Who likes taxes? Would you not want to say this to IRS? “Sorry, you’re deadlines gone, you can’t audit me right now.”
Here’s a fact: The IRS has a time span of 3 years after you submit your file for an audit. In certain scenarios, that audit might reach up to 6 years.
With that, most people do not want to be audited by the IRS. Even after paying your taxes, it’s not a fun process explaining why and what you do. Plus, if your income includes unusual activities, then there might be a problem.
Thus, it is assuring to know how far back you can get audited. Plus, knowing what exactly statute of limitation applies to you is a daunting experience. If you are an adult, for example, the IRS may require visual proof of certain items or all of them. That is why the IRS usually says they need extra time to audit you.
But that’s not all. The IRS will also ask you to sign a form that extends the limitation. And if you refuse to sign they will send you a tax bill. That is why most tax advisors tell you to accept the form. But, it is always better to consult a professional advisor on the matter for the best course of action.
IRS Audit Timeframes
The usual time required by the IRS is 3 years. However, there are some cases that require 6 years or more. If you omitted over 25% of your income, the 3 years period becomes 6 years.
“Omitting” however is a broad term. Throughout US legal history, there was always the conflict on what that included. Taxpayers and some courts may assume “omit” means leave off, as in don’t report. However, the IRS says it is much more than that. Say you sell a piece of property for $3M, claiming that your basis (what you invested in the property) was $1.5M. In fact, your basis was only $500,000. The effect of your basis overstatement was that you paid tax on only $1.5M of gain when you should have paid tax on $2.5M.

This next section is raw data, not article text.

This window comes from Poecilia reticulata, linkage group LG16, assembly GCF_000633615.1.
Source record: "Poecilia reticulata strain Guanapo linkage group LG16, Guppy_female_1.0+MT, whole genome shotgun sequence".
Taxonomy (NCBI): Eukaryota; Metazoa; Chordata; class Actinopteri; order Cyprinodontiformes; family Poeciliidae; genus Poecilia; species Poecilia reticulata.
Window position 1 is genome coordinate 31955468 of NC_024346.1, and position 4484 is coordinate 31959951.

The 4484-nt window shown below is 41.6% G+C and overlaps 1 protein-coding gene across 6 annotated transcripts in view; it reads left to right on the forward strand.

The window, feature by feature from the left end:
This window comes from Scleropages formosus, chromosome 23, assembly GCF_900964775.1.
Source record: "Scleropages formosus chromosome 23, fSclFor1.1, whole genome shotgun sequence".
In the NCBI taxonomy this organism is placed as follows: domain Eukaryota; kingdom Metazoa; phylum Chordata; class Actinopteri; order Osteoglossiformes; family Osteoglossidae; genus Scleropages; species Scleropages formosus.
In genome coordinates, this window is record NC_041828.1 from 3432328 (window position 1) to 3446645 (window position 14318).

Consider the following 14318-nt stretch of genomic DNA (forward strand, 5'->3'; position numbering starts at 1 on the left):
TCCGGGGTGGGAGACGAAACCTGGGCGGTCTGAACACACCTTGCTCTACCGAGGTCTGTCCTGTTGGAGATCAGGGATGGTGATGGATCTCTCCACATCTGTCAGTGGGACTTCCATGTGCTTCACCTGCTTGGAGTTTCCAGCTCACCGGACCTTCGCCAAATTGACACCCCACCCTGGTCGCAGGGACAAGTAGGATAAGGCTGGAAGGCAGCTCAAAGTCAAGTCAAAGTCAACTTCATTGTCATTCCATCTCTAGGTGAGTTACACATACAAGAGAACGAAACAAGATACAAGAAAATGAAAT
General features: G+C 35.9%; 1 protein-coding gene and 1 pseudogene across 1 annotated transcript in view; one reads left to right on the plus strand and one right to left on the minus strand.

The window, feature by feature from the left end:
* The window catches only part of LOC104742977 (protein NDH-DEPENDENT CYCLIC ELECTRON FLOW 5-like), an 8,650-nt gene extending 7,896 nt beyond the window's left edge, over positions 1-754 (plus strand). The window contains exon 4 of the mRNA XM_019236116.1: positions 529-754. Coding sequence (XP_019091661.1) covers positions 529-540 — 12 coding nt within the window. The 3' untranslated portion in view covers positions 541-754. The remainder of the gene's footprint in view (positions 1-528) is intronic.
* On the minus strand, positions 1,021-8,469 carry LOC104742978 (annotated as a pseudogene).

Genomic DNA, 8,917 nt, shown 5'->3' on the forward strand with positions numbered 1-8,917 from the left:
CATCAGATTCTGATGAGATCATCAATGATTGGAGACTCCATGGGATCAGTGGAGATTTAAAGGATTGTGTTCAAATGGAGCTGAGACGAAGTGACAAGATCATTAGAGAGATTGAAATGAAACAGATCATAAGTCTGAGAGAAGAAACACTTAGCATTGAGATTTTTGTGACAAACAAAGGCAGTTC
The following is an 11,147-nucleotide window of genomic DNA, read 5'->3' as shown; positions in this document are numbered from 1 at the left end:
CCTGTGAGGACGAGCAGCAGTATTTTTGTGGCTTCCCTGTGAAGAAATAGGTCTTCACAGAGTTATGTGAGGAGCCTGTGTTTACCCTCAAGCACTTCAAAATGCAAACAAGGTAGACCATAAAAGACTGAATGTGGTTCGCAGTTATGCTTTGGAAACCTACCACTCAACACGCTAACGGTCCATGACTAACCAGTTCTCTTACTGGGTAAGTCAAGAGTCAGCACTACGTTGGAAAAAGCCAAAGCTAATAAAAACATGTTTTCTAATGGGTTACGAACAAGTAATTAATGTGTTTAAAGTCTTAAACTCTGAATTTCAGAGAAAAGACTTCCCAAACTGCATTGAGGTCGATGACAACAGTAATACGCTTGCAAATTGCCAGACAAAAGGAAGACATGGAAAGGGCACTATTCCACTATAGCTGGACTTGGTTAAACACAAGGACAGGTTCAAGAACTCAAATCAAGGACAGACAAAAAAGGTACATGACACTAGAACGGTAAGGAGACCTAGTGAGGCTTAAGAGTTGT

In U.S. v. Home Concrete & Supply, LLC, the Supreme Court punished the IRS saying that overstating a basis is not like omitting your income. The Supreme Court has also stated that 3 years is more than enough to audit and that 6 years are for specific cases. However, do note that filing early will not start the audit timeframe, as the IRS does not account for early registrations. You also need to know that the IRS reserves the right to audit indefinitely if an omitted income is detected. As soon as a tax assessment is done, the IRS statute is 10 years. In specific cases, those 10 years can be renewed.
Another essential subtopic that’s discussed with the statute of limitations is offshore accounts. The IRS follows offshore accounts eagerly and this brings up another IRS rule. The IRS will also have a 6 years period to audit if you omitted more than $5,000 of foreign income (say, interest on an overseas account). That fits the audit period for FBARs because it can incur civil and criminal penalties.
For those reasons make sure to be careful and always consult a professional on that matter.
Here are two tips for you:
- Always have good records, and keep copies of all your past tax returns.
- Have your return professionally prepared at all times.